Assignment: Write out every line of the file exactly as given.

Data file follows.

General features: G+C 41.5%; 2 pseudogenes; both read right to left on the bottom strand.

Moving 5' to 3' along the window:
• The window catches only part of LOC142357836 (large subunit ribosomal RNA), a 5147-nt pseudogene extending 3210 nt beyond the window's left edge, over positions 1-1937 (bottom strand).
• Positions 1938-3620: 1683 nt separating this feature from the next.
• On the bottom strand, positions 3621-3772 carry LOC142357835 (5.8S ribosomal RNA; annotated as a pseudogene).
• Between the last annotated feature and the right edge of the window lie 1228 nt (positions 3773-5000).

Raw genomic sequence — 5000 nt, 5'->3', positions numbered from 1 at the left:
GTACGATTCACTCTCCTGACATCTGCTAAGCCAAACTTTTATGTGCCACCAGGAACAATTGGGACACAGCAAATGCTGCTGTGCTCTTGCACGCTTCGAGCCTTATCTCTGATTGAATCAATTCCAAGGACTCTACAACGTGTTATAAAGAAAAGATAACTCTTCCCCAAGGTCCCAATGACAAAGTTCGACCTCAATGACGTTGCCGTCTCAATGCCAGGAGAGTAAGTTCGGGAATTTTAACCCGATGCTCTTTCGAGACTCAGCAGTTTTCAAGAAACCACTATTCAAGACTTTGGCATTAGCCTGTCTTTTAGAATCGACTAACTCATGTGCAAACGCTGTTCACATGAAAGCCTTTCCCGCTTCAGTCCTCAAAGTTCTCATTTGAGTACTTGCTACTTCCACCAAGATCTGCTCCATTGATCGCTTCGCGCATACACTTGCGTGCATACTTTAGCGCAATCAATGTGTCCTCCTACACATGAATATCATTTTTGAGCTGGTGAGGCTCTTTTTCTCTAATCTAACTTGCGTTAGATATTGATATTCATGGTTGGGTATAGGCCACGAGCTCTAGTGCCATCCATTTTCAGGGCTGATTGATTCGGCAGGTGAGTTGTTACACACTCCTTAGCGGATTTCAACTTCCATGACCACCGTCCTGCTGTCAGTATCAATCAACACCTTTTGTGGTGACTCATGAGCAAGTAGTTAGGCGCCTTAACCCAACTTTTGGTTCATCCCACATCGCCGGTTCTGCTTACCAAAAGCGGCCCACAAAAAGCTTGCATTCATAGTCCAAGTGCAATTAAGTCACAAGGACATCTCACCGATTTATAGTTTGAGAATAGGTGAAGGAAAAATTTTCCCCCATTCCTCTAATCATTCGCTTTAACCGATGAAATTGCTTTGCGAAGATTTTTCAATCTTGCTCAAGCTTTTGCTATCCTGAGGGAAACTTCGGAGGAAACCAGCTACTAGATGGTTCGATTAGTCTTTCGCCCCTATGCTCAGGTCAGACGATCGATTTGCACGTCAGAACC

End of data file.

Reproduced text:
General features: G+C 41.5%; 2 pseudogenes; both read right to left on the bottom strand.

Moving 5' to 3' along the window:
• The window catches only part of LOC142357836 (large subunit ribosomal RNA), a 5147-nt pseudogene extending 3210 nt beyond the window's left edge, over positions 1-1937 (bottom strand).
• Positions 1938-3620: 1683 nt separating this feature from the next.
• On the bottom strand, positions 3621-3772 carry LOC142357835 (5.8S ribosomal RNA; annotated as a pseudogene).
• Between the last annotated feature and the right edge of the window lie 1228 nt (positions 3773-5000).

Raw genomic sequence — 5000 nt, 5'->3', positions numbered from 1 at the left:
GTACGATTCACTCTCCTGACATCTGCTAAGCCAAACTTTTATGTGCCACCAGGAACAATTGGGACACAGCAAATGCTGCTGTGCTCTTGCACGCTTCGAGCCTTATCTCTGATTGAATCAATTCCAAGGACTCTACAACGTGTTATAAAGAAAAGATAACTCTTCCCCAAGGTCCCAATGACAAAGTTCGACCTCAATGACGTTGCCGTCTCAATGCCAGGAGAGTAAGTTCGGGAATTTTAACCCGATGCTCTTTCGAGACTCAGCAGTTTTCAAGAAACCACTATTCAAGACTTTGGCATTAGCCTGTCTTTTAGAATCGACTAACTCATGTGCAAACGCTGTTCACATGAAAGCCTTTCCCGCTTCAGTCCTCAAAGTTCTCATTTGAGTACTTGCTACTTCCACCAAGATCTGCTCCATTGATCGCTTCGCGCATACACTTGCGTGCATACTTTAGCGCAATCAATGTGTCCTCCTACACATGAATATCATTTTTGAGCTGGTGAGGCTCTTTTTCTCTAATCTAACTTGCGTTAGATATTGATATTCATGGTTGGGTATAGGCCACGAGCTCTAGTGCCATCCATTTTCAGGGCTGATTGATTCGGCAGGTGAGTTGTTACACACTCCTTAGCGGATTTCAACTTCCATGACCACCGTCCTGCTGTCAGTATCAATCAACACCTTTTGTGGTGACTCATGAGCAAGTAGTTAGGCGCCTTAACCCAACTTTTGGTTCATCCCACATCGCCGGTTCTGCTTACCAAAAGCGGCCCACAAAAAGCTTGCATTCATAGTCCAAGTGCAATTAAGTCACAAGGACATCTCACCGATTTATAGTTTGAGAATAGGTGAAGGAAAAATTTTCCCCCATTCCTCTAATCATTCGCTTTAACCGATGAAATTGCTTTGCGAAGATTTTTCAATCTTGCTCAAGCTTTTGCTATCCTGAGGGAAACTTCGGAGGAAACCAGCTACTAGATGGTTCGATTAGTCTTTCGCCCCTATGCTCAGGTCAGACGATCGATTTGCACGTCAGAACC